Reader "ZZ" emails:

"Hi Tian! That it's my first tattoo and it is supposse to mean 'destiny' is it correct? Thanks"

The translation for the tattoo is correct, but the second character is missing a horizontal stroke.

Typically in Chinese, "fate" or "destiny" is translated as 命運; and in Japanese, both 命運 and 運命 are accepted.

= luck, fortune; ship, transport
= life; destiny, fate, luck; an order, instruction

"Fascism-Party Member"


I was a bit surprised by this person's Japanese tattoos. There is nothing wrong with characters themselves, but the context.

It is obvious that he is Caucasian and the middle tattoo states that he is a believer of "racial/ethnical superiority", then why did he get a tattoo in an Asian language?

= foe, opponent, adversary, dissenter

= Nationalist (or person believes in racial/ethnical superiority)

フアシスト = Fascism-party member

"Entering Dragon's Luck"


The top character appears to be a miswritten , which is missing a horizontal stroke in the right side partial. When written correctly, the charact would mean "advance, make progress, enter".

The middle character was suppose to be , which is a simplified version of , and it means "dragon". Too bad it is also incorrectly written, it is missing a dot on the right upper corner.

The bottom character is correct and it means "good luck, good omen; happiness".

"Outside Residence"


The character means "out, outside, external; foreign", and the character means "residence, dwelling, home".

If the tattooed phrase was read from right-to-left, it would mean "the exterior of a house".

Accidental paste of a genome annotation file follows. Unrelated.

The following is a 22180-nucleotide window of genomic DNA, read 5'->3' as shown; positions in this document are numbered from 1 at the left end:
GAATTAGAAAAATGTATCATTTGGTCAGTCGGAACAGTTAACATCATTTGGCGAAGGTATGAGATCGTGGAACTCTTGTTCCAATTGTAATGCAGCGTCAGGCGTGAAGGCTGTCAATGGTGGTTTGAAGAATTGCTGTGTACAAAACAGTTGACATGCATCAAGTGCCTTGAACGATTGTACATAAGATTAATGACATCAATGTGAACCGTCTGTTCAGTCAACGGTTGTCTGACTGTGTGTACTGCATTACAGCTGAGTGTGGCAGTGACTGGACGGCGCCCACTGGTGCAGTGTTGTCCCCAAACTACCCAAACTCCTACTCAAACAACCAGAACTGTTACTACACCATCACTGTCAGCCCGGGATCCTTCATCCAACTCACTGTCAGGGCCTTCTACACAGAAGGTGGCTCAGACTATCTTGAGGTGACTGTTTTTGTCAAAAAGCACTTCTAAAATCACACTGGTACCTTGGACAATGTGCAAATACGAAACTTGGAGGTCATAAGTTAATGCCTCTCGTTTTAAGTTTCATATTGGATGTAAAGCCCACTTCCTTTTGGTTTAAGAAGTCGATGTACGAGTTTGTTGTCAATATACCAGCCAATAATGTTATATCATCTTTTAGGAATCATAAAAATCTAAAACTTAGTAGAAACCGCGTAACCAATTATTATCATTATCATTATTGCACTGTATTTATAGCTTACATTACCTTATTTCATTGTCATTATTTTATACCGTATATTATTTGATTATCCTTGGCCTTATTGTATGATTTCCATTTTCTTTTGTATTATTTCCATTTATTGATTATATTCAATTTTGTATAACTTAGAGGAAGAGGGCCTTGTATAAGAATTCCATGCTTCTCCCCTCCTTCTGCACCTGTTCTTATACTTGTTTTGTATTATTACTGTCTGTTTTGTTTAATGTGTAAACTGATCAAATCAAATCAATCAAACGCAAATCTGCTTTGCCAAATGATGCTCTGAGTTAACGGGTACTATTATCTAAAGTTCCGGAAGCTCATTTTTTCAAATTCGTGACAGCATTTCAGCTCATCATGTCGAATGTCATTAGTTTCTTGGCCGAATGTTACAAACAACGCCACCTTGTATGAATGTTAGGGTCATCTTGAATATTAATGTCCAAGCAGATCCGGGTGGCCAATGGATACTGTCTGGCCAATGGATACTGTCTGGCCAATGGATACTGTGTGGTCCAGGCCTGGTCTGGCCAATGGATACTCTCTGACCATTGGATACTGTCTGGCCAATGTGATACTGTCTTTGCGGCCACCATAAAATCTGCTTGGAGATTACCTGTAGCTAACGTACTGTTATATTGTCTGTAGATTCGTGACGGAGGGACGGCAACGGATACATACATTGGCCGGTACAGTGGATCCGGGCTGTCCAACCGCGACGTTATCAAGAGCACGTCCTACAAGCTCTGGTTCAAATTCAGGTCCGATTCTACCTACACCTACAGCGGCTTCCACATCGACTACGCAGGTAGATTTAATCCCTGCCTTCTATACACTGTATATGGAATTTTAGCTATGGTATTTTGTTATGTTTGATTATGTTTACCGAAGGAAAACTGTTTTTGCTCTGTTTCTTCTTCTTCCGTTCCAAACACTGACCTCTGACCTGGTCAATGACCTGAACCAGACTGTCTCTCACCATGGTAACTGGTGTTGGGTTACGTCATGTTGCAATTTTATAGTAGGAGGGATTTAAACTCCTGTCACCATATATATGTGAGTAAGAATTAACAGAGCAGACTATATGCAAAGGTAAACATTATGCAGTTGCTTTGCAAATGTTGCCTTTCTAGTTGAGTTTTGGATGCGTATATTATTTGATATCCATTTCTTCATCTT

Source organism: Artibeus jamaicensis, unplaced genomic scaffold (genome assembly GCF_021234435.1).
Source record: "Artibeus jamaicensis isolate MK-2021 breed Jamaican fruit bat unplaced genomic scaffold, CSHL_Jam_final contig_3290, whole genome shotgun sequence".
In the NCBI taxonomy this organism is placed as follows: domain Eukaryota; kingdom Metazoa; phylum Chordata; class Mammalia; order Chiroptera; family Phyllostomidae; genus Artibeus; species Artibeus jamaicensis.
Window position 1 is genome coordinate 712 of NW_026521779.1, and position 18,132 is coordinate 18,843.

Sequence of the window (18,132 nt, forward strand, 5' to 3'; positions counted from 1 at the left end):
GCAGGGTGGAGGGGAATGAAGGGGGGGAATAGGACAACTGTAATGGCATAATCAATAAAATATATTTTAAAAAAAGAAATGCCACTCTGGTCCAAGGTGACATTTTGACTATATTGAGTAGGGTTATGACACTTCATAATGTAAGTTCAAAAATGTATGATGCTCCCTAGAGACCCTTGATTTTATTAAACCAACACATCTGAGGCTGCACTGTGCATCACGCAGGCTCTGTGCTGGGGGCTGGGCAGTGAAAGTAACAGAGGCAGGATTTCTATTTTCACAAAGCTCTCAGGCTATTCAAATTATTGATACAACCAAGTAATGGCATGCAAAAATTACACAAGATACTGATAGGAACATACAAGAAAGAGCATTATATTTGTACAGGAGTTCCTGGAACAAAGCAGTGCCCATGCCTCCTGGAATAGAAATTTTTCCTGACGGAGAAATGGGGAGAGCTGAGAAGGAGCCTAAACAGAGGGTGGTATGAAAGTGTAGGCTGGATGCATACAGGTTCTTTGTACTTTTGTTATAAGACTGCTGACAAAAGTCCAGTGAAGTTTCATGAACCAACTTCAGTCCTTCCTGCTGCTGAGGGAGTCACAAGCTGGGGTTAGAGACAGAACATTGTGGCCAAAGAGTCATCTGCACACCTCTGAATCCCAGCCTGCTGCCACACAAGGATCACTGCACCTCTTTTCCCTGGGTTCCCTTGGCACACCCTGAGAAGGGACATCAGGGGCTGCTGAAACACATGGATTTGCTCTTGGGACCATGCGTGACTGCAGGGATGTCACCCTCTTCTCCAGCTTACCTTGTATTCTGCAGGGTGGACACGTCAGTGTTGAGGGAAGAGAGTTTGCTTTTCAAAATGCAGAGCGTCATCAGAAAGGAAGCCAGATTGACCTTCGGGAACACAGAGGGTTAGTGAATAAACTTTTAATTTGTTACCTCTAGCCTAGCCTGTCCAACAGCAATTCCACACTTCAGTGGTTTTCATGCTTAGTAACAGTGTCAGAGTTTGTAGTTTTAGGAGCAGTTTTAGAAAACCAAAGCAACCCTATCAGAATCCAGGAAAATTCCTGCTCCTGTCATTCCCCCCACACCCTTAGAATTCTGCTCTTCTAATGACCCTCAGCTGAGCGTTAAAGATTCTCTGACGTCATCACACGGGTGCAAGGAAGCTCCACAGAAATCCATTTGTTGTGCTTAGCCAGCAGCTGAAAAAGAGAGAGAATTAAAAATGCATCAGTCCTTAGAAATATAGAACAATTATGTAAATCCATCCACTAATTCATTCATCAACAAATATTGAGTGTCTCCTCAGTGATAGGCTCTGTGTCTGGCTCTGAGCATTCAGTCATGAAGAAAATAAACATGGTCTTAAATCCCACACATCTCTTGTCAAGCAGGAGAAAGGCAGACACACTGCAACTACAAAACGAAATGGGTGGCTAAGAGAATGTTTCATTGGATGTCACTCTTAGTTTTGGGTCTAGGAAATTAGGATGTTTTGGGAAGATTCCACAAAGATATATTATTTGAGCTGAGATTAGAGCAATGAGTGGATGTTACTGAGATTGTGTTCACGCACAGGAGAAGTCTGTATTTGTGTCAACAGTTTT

But if it was read from left-to-right, then it would mean "outside house" or "out house":

n : a small outbuilding with a bench having holes through which a user can defecate.

Loving Mother's Hope, Infurating Father's Knowledge


= love, be fond of, like
= mother; female elders; female
= to look at, look forward; to hope, expect

愛母望 could be translated as "loving mother's hope", or "love mother's gaze".

= air, gas, steam, vapor; spirit
= father
= wisdom, knowledge, intelligence

can also be interpreted as "angry" or "mad", as in "氣死你" which means "making you mad [to death]".

could then be translated as "infurating father's knowledge".

It is probably fitting, especially after when this person's father finds out he/she got random Chinese characters tattooed on his/her legs.

Something Extra on the Bed Sheets

Anonymous reader emailed me from Germany:

"Hi, I found this bed-cloth ad in a brochure of a German wholesale market (www.selgros.de). Perhaps its interesting for your site, dont know, cant read kanji :)"

The verticle stroke in this character, what appears as , is too long.

= life, living, lifetime; birth

The circled character has an extra dot to it.

= woman, girl; feminine

= co-eds; female students

"Oil Crisis"


油断大敵 is a Japanese phrase that means "unpreparedness is one's greatest enemy" or "he that is too secure is not safe".

But in Chinese, the tattoo above would then read as "lack/sever of oil, big enemy/problem" or "oil crisis".